New research findings on the effect that different proprietary feed brands describe the impact of the principal attributes of eggs, specifically hens in the late laying phase and in days of storage.
Speaking at the 2021 International Poultry Science Forum, animal scientist Ireti Adenike Oludoyi of the University of Ibadan presented her research findings.
In the Nigerian poultry industry, feed proprietors claim that their products all meet similar standards. But according to the existing literature, the high cost and potential lack of availability of free ingredients could result in compromised quality among some manufacturers. This, in turn, affects the quality of the eggs produced by the laying chickens.
According to the literature, egg quality is broadly defined as the features of the egg that make it more acceptable to end consumers. These include vitelline membrane, shell thickness, nutritional composition, egg weight and more. Oludoyi’s research sought to specifically assess the effect that various feed brands had on egg quality of laying chickens in the late laying phase.
This study was carried out at the poultry unit of the Teaching and Research Farm, University of Ibadan in Oyo State, Nigeria. 540 normal ground layers aged 59 weeks were allotted randomly to six different brands of feed, all anonymized and coded A, B, C, D, E and F, within the poultry cage.
The experimental design was a 6×5 factorial arrangement in a completely randomized design. Each treatment was replicated 10 times, and the hens were fed for 15 weeks. 360 freshly laid eggs were sampled at Week 74 and stored at temperatures between 24 and 29°C, with humidity ranging from 73% to 84%. Egg internal characteristics were determined on 60 eggs on Days 0, 7, 14, 21 and 28.
Impacts of feed brands on egg attributes
According to the study, egg width and length were not affected by the different feeds. However, shell thickness from hens fed Brand A was found to be thicker (p<0.05). Egg shell quality is especially important because thicker shells better protect the eggs from physical damage and contamination. It must be strong enough to prevent breakage during packaging and transportation throughout the entire supply chain.
The thicker eggshell was likely due to that brand’s higher calcium content. Thus, the study seemed to demonstrate that feeds with higher calcium and phosphorus content can directly affect egg quality.
With regards to the internal egg attributes, while the albumen weight and height were not influenced differently by different feeds, the Haugh unit was. The Haugh unit is a measure of egg protein quality, calculated from the albumen height and egg width. This determines how the egg will spoil, whether the egg is suitable for certain kinds of production, etc.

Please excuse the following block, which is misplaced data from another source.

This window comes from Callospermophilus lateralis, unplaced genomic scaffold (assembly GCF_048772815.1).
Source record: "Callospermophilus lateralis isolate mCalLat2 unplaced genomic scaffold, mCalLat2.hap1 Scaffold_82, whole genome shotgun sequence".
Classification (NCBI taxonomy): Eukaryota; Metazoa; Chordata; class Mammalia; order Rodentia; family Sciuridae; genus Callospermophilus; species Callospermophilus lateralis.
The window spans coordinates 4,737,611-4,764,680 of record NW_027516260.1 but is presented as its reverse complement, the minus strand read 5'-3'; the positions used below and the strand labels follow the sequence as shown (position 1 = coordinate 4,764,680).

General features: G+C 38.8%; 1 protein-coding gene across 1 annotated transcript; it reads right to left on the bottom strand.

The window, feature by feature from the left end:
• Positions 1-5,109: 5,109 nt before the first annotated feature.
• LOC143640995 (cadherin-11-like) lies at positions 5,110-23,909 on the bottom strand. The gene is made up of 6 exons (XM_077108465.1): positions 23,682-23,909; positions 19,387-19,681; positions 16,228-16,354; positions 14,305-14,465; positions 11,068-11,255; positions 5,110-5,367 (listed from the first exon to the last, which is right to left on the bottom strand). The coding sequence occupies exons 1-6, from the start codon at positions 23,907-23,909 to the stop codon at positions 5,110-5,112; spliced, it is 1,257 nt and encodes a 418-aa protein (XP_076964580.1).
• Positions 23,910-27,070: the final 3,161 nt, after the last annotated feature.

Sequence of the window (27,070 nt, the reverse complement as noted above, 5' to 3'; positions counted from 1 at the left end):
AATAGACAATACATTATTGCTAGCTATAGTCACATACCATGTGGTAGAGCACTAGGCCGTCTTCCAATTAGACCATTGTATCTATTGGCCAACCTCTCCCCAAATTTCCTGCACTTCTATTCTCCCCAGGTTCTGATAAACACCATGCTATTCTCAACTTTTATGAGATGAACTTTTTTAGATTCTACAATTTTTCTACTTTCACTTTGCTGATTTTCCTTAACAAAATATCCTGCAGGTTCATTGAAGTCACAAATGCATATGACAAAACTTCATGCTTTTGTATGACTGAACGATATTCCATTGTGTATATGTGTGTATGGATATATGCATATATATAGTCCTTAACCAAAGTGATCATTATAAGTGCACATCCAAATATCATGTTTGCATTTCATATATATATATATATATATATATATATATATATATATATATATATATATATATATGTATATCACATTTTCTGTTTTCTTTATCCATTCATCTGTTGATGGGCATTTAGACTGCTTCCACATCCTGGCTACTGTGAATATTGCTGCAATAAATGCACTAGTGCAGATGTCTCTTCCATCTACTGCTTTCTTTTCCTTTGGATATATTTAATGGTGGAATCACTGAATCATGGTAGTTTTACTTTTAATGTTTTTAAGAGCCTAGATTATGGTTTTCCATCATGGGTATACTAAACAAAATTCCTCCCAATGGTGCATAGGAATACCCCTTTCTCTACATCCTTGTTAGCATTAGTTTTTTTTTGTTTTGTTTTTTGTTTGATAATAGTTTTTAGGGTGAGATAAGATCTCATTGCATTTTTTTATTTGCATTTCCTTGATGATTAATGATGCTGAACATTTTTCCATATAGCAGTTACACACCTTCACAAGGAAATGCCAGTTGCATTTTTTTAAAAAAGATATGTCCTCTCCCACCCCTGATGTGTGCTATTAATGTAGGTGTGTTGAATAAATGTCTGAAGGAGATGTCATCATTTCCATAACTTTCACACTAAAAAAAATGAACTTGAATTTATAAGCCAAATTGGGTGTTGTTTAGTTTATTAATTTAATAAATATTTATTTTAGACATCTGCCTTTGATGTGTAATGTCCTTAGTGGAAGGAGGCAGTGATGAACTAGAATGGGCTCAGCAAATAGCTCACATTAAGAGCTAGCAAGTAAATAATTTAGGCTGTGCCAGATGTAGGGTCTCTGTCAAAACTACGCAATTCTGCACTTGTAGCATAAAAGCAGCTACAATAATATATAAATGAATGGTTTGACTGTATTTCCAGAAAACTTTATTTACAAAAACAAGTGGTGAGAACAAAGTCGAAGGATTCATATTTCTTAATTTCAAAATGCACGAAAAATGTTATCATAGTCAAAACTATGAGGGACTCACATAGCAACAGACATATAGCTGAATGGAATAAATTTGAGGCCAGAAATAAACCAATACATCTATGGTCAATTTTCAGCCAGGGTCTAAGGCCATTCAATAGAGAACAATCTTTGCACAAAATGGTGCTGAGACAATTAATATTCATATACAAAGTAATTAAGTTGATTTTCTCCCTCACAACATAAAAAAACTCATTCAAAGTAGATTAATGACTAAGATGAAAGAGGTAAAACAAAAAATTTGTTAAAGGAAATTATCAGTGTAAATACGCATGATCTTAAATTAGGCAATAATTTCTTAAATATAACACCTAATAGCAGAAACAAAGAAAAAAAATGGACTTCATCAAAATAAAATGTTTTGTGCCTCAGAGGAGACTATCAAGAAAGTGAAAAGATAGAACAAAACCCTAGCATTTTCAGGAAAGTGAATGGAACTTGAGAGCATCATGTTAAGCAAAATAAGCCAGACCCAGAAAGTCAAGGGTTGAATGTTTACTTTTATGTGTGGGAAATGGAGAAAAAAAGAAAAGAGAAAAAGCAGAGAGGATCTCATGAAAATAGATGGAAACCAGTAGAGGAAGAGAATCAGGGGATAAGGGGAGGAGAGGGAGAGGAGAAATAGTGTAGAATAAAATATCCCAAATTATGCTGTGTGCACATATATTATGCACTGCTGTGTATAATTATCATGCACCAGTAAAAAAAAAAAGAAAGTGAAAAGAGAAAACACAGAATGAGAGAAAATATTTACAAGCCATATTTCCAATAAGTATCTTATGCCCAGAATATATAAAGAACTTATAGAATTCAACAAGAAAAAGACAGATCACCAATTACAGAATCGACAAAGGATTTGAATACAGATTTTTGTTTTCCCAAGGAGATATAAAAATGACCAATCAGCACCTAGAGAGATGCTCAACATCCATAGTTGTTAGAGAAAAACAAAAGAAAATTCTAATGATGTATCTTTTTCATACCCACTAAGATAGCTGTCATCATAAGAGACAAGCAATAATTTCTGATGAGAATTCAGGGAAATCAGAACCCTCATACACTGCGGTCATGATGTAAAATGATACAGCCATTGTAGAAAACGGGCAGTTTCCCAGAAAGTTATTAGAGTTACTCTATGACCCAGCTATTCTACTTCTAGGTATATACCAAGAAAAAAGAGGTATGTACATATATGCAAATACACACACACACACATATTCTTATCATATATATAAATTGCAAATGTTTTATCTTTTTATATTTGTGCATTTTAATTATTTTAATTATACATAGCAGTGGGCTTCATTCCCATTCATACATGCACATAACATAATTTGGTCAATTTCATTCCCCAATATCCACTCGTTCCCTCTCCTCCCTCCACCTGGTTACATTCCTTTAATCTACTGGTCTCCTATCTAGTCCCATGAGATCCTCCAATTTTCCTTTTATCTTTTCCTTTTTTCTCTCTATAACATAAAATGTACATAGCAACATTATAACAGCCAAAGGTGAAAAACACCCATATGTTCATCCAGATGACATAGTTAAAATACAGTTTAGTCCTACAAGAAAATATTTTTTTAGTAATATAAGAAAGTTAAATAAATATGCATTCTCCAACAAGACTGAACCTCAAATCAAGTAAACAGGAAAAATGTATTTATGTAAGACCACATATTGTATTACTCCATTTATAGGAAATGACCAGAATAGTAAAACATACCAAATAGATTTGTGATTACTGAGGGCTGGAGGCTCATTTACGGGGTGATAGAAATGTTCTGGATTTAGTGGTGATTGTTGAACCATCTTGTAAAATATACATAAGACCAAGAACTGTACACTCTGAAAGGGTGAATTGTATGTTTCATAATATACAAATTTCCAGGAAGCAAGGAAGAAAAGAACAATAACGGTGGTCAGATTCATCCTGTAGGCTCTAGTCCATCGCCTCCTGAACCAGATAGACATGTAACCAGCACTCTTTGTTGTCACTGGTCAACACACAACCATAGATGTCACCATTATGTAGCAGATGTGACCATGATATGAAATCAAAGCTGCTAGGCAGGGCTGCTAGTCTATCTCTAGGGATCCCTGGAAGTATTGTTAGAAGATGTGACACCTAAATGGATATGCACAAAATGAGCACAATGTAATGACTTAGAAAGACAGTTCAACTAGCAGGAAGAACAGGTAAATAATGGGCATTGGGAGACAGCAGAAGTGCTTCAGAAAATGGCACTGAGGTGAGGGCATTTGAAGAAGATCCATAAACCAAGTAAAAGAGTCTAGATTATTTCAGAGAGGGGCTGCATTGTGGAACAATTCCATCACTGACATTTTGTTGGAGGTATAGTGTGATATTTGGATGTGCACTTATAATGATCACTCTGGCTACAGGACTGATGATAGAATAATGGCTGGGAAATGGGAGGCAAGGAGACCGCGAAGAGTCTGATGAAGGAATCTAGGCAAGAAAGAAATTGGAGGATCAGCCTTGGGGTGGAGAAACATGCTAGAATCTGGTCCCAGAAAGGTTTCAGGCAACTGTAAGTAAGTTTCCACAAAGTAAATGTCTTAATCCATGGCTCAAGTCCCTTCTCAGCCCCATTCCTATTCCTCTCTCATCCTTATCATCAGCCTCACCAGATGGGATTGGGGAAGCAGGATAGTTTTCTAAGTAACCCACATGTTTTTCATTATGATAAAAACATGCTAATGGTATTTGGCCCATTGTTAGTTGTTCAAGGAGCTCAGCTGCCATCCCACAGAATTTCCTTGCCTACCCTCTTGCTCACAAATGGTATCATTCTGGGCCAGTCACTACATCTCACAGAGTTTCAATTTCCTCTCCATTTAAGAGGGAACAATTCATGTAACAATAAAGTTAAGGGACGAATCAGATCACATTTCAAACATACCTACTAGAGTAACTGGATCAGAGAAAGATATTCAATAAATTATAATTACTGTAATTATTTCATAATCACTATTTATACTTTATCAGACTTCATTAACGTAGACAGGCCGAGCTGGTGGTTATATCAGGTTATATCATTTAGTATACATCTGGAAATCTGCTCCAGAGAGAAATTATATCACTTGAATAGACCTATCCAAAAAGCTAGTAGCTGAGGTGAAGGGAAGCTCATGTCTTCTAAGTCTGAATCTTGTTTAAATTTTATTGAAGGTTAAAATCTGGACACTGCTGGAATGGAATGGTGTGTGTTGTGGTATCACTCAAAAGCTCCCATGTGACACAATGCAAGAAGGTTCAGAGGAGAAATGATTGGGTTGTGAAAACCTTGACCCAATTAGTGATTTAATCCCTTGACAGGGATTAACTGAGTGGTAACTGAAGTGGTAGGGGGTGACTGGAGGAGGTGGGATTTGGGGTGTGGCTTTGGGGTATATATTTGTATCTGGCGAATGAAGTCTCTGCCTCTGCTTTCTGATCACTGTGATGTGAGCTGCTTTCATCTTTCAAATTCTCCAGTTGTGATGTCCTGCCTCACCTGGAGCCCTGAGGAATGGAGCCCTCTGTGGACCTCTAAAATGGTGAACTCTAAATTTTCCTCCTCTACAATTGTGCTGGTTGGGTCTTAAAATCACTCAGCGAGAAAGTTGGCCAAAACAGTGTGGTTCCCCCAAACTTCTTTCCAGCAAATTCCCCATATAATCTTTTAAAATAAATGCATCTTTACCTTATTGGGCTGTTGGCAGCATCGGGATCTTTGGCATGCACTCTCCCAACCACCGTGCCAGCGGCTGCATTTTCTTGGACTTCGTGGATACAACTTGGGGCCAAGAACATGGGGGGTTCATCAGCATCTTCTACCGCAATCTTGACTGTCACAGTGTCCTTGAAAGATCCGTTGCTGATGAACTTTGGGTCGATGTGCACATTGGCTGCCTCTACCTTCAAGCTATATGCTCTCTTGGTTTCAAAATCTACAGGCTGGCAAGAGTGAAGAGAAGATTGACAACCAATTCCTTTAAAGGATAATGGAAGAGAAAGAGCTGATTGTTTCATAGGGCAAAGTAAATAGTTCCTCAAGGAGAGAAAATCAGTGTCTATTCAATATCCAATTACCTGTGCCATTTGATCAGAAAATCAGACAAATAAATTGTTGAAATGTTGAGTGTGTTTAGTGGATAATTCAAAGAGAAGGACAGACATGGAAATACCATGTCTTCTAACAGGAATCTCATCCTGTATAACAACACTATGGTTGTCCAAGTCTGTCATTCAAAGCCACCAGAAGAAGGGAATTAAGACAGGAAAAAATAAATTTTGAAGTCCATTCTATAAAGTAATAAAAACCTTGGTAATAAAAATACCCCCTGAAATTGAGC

Hens fed Brands C (77.69) and F (77.50) produced eggs with a significantly higher (p<0.05) Haugh unit than Brand E (75.07), while those produced by hens fed Brands A, B and D were similar (p>0.05).
Impact of feed brands on egg shelf life
The study also examined the effects of the feed brands on eggs over the duration of storage. This can help determine the shelf life of the eggs and help to prevent spoilage, which can reduce egg loss.
According to the study, the egg weight and Haugh unit across all feeds reduced from Day 0 to Day 28. Egg weight typically reduces over time due to carbon dioxide, moisture, ammonia and other gases being released through the shell.
However, the yolk diameters increased from Day 0 to Day 28. This is typically the result of the passage of CO2 and oxygen from the egg white to the yolk through a process known as osmotic migration. This makes the spherical shape of the eggs more flaccid, weakening the vitelline membrane. Eventually, it can weaken to the point that the content of the egg yolk mixes with the egg white.
Impact of feed brands on egg weight
Another important parameter to consider is egg weight, mostly because it impacts the attractiveness of an egg to the end consumer. Given the choice, most consumers would rather purchase a larger egg than a smaller one.
The study showed that hens fed Brand C produced eggs with the highest weight on Day 7, demonstrating that feed brand does impact this important variable.
Key findings from the study
Here is a brief summary of the findings from Oludoyi’s study:
- Hens fed Brands A and B produced eggs of a higher yolk weight and deeper yolk color
- Hens fed Brand A produced eggs with thicker shells
- Hens fed Brands C and F produced eggs with higher Haugh units than Brand E; all those laid by hens on Brands A, B and D had similar results
- All egg attributes, with the exception of egg length, was affected by the egg storage duration
Based on the research Oludoyi and her team conducted, the clear conclusion was that egg principal quality characteristics varied with the different brands used, and with duration of storage.
The International Poultry Science Forum was held January 25-26 as part of the virtual IPPE Conference.